My son Christopher was a great runner, and we used to race on the beach. For many years, I somehow managed to beat him, probably because I was a sprinter and he was a long-distance runner. But one day, we were walking along the beach, and I said, “Let’s race to that rock. Ready?”
Christopher not only won the race that day, but he won big. Then he went to Heaven before me when his race ended at age 33, so he beat me in that race as well.
In the race of life, we should be running for gold. The apostle Paul wrote, “Don’t you realize that in a race everyone runs, but only one person gets the prize? So run to win!” (1 Corinthians 9:24 NLT). We want to run to win. We want to do the best we can with the life that God has given us.
There will come a time in our lives when we’ll have our last meal, give our last statement, and breathe our last breath. Hopefully, we can say, as Paul said, “I have fought the good fight, I have finished the race, and I have remained faithful. And now the prize awaits me—the crown of righteousness, which the Lord, the righteous Judge, will give me on the day of his return. And the prize is not just for me but for all who eagerly look forward to his appearing” (2 Timothy 4:7–8 NLT).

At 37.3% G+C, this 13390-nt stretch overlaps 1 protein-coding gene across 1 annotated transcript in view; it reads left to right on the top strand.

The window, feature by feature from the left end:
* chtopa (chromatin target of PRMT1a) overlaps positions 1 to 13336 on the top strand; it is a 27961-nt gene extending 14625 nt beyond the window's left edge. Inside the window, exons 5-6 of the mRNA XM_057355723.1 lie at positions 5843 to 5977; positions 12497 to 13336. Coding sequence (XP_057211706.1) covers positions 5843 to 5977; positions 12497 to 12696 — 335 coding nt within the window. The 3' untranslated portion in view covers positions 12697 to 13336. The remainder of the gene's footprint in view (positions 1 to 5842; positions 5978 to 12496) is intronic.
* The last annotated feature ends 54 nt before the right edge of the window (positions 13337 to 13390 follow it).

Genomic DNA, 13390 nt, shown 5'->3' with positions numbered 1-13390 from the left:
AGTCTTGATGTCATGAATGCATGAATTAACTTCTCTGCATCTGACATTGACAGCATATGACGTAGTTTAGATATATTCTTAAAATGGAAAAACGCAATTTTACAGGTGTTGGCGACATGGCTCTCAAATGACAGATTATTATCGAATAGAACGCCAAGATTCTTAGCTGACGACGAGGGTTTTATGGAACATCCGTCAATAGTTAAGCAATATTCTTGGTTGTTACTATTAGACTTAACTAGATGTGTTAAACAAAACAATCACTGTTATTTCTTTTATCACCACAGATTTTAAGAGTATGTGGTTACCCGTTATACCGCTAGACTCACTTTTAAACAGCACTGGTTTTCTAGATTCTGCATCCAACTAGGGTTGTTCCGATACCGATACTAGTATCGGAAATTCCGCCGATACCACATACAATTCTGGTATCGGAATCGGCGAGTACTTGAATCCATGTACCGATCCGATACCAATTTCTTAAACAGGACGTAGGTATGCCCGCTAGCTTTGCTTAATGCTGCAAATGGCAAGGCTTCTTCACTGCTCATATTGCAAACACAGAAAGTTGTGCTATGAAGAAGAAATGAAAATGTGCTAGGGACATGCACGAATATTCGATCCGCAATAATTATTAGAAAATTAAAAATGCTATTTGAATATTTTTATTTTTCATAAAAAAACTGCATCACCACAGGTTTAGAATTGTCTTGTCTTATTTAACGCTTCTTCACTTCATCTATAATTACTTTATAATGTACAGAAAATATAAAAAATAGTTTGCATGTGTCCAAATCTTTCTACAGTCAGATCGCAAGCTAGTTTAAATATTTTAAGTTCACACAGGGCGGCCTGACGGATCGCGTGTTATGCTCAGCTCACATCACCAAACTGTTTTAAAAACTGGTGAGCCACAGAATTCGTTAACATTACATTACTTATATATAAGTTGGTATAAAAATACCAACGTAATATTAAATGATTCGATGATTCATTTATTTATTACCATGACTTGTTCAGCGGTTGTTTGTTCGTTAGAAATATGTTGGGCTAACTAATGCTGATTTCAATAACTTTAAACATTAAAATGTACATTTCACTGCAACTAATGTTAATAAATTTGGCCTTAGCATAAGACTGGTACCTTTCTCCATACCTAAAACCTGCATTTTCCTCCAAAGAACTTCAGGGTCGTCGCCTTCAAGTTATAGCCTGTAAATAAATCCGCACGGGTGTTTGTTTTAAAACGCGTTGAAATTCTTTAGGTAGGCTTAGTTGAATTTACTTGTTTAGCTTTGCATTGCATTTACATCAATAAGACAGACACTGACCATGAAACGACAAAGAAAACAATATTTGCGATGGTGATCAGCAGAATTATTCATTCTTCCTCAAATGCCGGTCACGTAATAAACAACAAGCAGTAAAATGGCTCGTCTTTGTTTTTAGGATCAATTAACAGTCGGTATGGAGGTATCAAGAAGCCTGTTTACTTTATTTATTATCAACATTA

Maybe you’ve thought, “Well, I have a long way to run in this race. Maybe I’ll get right with God when I’m in my 80s or 90s.” But you don’t know when the end of your race will come. It may be coming to an end more quickly than you planned.
Always be able to say, “I fought the good fight. I kept the faith. I finished the course.” Run your race well—and finish it well.